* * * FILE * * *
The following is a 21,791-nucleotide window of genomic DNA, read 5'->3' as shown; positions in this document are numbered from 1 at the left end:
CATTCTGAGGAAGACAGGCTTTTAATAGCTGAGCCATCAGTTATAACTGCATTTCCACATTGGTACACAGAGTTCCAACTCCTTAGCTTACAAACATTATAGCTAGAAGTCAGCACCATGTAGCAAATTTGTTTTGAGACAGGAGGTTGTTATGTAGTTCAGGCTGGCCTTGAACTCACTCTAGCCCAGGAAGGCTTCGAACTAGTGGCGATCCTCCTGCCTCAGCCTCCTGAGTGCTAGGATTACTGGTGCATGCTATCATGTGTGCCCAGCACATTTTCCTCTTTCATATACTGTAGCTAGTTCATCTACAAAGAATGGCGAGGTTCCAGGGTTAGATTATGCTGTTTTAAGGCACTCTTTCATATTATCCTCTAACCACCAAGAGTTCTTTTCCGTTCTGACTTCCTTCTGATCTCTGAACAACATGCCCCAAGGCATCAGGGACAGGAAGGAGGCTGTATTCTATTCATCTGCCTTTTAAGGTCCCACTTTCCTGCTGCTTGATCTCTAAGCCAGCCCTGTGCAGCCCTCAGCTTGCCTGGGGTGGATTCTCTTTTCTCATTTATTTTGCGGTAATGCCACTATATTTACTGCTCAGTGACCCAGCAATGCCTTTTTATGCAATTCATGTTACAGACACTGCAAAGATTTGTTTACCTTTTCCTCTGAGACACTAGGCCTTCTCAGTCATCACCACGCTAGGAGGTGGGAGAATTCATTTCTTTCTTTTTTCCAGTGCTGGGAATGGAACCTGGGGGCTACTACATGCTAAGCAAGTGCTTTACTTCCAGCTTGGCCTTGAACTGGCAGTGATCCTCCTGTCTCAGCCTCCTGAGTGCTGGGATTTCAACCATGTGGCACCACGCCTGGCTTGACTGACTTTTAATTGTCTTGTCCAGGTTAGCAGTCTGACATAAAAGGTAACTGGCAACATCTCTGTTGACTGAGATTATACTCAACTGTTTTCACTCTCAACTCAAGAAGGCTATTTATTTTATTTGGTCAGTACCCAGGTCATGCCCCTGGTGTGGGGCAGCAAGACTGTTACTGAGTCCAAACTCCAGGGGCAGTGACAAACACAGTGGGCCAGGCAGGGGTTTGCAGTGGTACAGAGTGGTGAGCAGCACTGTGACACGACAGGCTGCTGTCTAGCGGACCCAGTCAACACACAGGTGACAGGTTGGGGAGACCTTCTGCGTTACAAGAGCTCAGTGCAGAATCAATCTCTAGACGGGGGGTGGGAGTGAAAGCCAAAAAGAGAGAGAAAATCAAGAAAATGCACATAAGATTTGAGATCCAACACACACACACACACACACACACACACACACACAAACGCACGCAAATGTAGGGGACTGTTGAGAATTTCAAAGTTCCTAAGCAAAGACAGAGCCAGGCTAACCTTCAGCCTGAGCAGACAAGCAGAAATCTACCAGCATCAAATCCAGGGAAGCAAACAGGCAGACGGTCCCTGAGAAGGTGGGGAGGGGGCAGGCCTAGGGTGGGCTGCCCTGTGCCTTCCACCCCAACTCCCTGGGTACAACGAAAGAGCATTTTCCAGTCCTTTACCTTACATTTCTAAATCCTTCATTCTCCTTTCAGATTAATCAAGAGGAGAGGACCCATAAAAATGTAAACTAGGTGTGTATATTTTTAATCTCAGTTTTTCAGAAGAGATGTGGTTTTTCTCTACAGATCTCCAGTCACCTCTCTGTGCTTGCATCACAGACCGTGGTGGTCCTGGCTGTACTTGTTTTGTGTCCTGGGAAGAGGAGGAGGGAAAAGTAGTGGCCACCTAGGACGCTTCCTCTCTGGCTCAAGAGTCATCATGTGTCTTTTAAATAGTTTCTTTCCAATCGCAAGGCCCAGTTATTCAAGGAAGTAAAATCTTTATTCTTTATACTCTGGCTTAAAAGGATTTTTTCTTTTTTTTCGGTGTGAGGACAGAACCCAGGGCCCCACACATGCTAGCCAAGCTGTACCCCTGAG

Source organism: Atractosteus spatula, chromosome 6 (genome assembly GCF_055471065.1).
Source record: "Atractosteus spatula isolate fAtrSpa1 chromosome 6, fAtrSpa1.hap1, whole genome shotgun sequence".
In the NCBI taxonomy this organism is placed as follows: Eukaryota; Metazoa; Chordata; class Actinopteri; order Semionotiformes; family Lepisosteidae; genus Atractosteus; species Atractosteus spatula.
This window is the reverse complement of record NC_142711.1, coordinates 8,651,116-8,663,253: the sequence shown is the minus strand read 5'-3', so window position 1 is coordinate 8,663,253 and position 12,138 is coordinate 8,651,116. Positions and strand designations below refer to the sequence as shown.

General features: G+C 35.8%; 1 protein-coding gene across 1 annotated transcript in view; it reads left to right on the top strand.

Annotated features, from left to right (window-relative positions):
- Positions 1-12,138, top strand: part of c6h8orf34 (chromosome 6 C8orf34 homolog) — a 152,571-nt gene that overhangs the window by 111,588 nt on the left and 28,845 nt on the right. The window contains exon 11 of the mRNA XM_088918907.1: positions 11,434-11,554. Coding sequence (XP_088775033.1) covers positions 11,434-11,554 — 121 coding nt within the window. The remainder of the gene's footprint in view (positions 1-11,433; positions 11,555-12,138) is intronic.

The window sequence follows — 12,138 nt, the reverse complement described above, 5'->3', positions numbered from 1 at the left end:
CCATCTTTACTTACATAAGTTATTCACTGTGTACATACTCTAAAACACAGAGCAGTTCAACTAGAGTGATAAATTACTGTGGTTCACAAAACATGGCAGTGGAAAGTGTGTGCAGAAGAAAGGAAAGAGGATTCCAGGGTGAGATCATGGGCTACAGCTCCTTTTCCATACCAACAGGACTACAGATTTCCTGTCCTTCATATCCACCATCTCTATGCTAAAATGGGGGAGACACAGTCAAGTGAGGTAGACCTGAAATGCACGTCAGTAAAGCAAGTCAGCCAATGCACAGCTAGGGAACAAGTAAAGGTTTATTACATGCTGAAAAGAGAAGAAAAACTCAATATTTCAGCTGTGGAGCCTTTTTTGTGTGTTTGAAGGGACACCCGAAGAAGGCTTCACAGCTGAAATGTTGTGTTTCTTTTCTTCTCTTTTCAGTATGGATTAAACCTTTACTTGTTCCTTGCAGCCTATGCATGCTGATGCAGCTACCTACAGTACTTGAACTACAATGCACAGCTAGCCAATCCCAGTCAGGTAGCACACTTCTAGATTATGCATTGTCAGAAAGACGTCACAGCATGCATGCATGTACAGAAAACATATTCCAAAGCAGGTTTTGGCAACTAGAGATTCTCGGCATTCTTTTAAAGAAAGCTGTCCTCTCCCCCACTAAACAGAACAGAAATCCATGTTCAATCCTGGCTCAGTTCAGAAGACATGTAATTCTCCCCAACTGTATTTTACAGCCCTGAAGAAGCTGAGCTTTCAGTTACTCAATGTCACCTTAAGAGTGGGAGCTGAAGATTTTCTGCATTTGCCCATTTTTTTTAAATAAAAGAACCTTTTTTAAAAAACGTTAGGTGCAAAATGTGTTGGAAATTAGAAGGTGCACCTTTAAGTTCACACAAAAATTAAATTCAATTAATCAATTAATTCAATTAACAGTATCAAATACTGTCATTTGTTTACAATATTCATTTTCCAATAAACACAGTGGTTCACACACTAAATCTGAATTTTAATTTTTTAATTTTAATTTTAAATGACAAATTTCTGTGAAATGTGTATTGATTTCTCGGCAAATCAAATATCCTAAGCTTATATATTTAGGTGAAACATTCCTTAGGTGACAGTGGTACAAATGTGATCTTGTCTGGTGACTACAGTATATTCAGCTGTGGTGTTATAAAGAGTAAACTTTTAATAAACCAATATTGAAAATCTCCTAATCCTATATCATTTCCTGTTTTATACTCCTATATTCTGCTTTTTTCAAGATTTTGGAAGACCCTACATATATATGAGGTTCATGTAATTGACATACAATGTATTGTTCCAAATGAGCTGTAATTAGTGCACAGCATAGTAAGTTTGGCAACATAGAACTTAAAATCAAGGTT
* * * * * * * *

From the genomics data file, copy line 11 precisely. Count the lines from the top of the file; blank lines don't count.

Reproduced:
CCATCTTTACTTACATAAGTTATTCACTGTGTACATACTCTAAAACACAGAGCAGTTCAACTAGAGTGATAAATTACTGTGGTTCACAAAACATGGCAGTGGAAAGTGTGTGCAGAAGAAAGGAAAGAGGATTCCAGGGTGAGATCATGGGCTACAGCTCCTTTTCCATACCAACAGGACTACAGATTTCCTGTCCTTCATATCCACCATCTCTATGCTAAAATGGGGGAGACACAGTCAAGTGAGGTAGACCTGAAATGCACGTCAGTAAAGCAAGTCAGCCAATGCACAGCTAGGGAACAAGTAAAGGTTTATTACATGCTGAAAAGAGAAGAAAAACTCAATATTTCAGCTGTGGAGCCTTTTTTGTGTGTTTGAAGGGACACCCGAAGAAGGCTTCACAGCTGAAATGTTGTGTTTCTTTTCTTCTCTTTTCAGTATGGATTAAACCTTTACTTGTTCCTTGCAGCCTATGCATGCTGATGCAGCTACCTACAGTACTTGAACTACAATGCACAGCTAGCCAATCCCAGTCAGGTAGCACACTTCTAGATTATGCATTGTCAGAAAGACGTCACAGCATGCATGCATGTACAGAAAACATATTCCAAAGCAGGTTTTGGCAACTAGAGATTCTCGGCATTCTTTTAAAGAAAGCTGTCCTCTCCCCCACTAAACAGAACAGAAATCCATGTTCAATCCTGGCTCAGTTCAGAAGACATGTAATTCTCCCCAACTGTATTTTACAGCCCTGAAGAAGCTGAGCTTTCAGTTACTCAATGTCACCTTAAGAGTGGGAGCTGAAGATTTTCTGCATTTGCCCATTTTTTTTAAATAAAAGAACCTTTTTTAAAAAACGTTAGGTGCAAAATGTGTTGGAAATTAGAAGGTGCACCTTTAAGTTCACACAAAAATTAAATTCAATTAATCAATTAATTCAATTAACAGTATCAAATACTGTCATTTGTTTACAATATTCATTTTCCAATAAACACAGTGGTTCACACACTAAATCTGAATTTTAATTTTTTAATTTTAATTTTAAATGACAAATTTCTGTGAAATGTGTATTGATTTCTCGGCAAATCAAATATCCTAAGCTTATATATTTAGGTGAAACATTCCTTAGGTGACAGTGGTACAAATGTGATCTTGTCTGGTGACTACAGTATATTCAGCTGTGGTGTTATAAAGAGTAAACTTTTAATAAACCAATATTGAAAATCTCCTAATCCTATATCATTTCCTGTTTTATACTCCTATATTCTGCTTTTTTCAAGATTTTGGAAGACCCTACATATATATGAGGTTCATGTAATTGACATACAATGTATTGTTCCAAATGAGCTGTAATTAGTGCACAGCATAGTAAGTTTGGCAACATAGAACTTAAAATCAAGGTT